Nonetheless, it is clear that African Americans find blackface offensive. Blackface isn’t just about a costume, it invokes a racist and painful history.

The first minstrel shows mimicked enslaved Africans on Southern plantations, depicting black people as lazy, ignorant, cowardly or hypersexual.

Later, blackface became a staple of vaudeville, with stereotypes that were fully integrated into American culture. Beyond entertainment, caricatures of mammies and pickaninnies – dark-skinned children with densely coiled hair – as well as grinning, bug-eyed black men adorned everything from postcards to cookie jars.

Then as entertainment evolved, menacing rapists, lazy watermelon eaters, coddling mammies and comic simpletons, all with blackened faces, moved from the stage to the screen. These offensive cultural stereotypes persisted into the 1960s when the civil rights movement was mostly successful in condemning their use.

But, albeit to a lesser degree, blackface has continued and Orthodox Jews are not alone in appearing in the costume.

In 2010, Sarah Silverman tweeted a photo of herself in blackface with the caption “I’m having minstrel cramps.”  (tweet now deleted)

In the last few years, colleges and universities with blackface incidents have included Albright College, Brigham Young, California Polytechnic State University at San Luis ObispoOklahoma State UniversityPurdue UniversityUniversity of Central ArkansasUniversity of Nevada at RenoUniversity of North DakotaUniversity of Oregon and University of Wisconsin at Whitewater,

This year, Ralph Northam, the Democratic governor of Virginia, faced harsh criticism when his medical school yearbook page pictured a man in blackface and a man in a KKK uniform. At the same time, it came out that Attorney General Mark Herring  had also worn blackface in college.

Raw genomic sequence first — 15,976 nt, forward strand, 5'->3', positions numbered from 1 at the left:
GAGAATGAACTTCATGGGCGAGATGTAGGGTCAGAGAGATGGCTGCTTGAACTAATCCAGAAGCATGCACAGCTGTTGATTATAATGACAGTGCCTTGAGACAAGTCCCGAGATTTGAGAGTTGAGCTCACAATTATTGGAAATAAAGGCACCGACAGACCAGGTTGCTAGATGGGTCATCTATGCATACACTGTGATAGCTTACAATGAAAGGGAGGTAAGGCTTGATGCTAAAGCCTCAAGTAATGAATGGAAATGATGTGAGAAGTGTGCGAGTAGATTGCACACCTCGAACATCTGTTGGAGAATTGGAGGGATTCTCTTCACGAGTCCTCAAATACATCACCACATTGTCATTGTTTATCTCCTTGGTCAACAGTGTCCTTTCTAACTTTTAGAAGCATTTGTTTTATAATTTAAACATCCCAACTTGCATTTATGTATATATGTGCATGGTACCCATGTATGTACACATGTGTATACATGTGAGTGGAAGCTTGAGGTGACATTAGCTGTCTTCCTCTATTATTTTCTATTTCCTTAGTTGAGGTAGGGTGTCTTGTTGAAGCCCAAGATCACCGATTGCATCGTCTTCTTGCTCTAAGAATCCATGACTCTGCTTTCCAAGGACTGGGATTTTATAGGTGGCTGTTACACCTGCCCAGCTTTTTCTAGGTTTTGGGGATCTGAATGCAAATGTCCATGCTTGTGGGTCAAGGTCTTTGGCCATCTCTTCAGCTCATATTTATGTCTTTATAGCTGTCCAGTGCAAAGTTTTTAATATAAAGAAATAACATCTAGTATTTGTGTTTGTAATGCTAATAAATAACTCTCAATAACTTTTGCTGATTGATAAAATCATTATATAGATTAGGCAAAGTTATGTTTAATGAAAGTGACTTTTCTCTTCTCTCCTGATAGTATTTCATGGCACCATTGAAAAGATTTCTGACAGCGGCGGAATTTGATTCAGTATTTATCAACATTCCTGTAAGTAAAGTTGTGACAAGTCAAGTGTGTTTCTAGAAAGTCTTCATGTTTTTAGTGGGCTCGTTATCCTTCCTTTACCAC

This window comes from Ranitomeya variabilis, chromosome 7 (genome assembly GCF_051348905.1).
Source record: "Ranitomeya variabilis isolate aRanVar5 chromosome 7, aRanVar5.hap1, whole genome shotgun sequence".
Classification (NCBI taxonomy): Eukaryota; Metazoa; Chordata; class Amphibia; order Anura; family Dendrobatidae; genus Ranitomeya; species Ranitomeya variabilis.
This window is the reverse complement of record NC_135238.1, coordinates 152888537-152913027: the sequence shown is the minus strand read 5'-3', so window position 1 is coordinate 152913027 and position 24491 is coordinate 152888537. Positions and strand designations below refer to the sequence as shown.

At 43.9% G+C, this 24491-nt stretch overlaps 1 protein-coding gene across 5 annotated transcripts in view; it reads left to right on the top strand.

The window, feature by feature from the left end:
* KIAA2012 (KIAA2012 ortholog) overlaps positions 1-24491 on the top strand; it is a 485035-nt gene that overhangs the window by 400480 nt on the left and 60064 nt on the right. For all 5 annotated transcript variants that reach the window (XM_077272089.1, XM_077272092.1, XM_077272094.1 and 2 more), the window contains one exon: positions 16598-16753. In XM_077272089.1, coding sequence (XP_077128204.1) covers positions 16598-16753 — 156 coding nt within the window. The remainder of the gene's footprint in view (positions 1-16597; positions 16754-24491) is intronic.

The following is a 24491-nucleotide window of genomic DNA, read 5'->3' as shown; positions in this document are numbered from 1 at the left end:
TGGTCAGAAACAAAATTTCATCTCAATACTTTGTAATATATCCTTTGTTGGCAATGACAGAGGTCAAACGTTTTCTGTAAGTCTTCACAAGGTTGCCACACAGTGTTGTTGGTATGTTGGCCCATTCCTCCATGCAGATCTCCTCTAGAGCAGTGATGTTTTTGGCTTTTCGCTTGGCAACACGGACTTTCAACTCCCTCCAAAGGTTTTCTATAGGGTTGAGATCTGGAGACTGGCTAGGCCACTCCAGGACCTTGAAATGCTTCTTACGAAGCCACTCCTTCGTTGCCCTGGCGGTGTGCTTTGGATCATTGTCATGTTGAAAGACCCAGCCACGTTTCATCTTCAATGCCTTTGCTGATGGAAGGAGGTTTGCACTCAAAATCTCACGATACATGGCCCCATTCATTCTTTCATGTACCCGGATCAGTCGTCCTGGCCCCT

In Florida, Michael Ertel, the Republican secretary of state, resigned after  photos from a 2005 Halloween party showed him in blackface mocking survivors of Hurricane Katrina.

David Pilgrim, director of the Jim Crow Museum of Racist Memorabilia at Ferris State University in Michigan says that for the most part, those who wear blackface now, know exactly what it implies. “It’s a part of the privilege of being white in our culture,” he says. “They are doing it in a safe, white space consistent with the mores of their in-group.”

But unlike others ‘caught’ in blackface, the Orthodox present justifications for their behavior. There seem to be three general arguments as to why some believe it is acceptable for Jews to don blackface for Purim.

The first, articulated by Queens College sociologist Samuel Heilman, is that blackface costumes are a response to racial tensions between Orthodox Jews and Black Americans. Heilman claims that because Orthodox Jewish communities have remained in inner city neighborhoods, they’ve borne the brunt of anti-white backlash at various points since the Civil Rights movement. This argument assumes that the racial tensions are not at least partially caused by the behavior of the Orthodox and posits the offender (dressed in blackface) as the victim.